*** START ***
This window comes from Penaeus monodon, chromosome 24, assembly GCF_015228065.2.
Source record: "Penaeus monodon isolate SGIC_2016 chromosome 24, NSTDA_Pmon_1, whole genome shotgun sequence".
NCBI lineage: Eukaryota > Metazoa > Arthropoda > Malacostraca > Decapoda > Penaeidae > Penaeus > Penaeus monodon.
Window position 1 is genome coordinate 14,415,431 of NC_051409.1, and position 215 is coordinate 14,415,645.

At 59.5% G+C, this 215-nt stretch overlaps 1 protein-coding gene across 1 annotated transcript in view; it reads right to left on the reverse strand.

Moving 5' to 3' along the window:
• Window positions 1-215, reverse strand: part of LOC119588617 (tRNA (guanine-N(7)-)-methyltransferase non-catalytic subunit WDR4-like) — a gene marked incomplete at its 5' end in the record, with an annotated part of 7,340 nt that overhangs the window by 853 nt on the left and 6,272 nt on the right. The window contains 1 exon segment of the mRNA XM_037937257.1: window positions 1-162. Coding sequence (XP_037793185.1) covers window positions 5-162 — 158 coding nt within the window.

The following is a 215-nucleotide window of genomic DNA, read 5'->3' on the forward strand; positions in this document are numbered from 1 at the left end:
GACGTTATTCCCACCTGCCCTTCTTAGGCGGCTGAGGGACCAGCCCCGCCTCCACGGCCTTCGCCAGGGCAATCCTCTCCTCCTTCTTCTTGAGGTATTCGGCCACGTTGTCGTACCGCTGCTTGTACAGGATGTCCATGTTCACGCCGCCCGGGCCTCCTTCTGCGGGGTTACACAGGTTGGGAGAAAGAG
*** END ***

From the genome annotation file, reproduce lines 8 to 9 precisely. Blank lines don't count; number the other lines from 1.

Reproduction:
The following is a 215-nucleotide window of genomic DNA, read 5'->3' on the forward strand; positions in this document are numbered from 1 at the left end:
GACGTTATTCCCACCTGCCCTTCTTAGGCGGCTGAGGGACCAGCCCCGCCTCCACGGCCTTCGCCAGGGCAATCCTCTCCTCCTTCTTCTTGAGGTATTCGGCCACGTTGTCGTACCGCTGCTTGTACAGGATGTCCATGTTCACGCCGCCCGGGCCTCCTTCTGCGGGGTTACACAGGTTGGGAGAAAGAG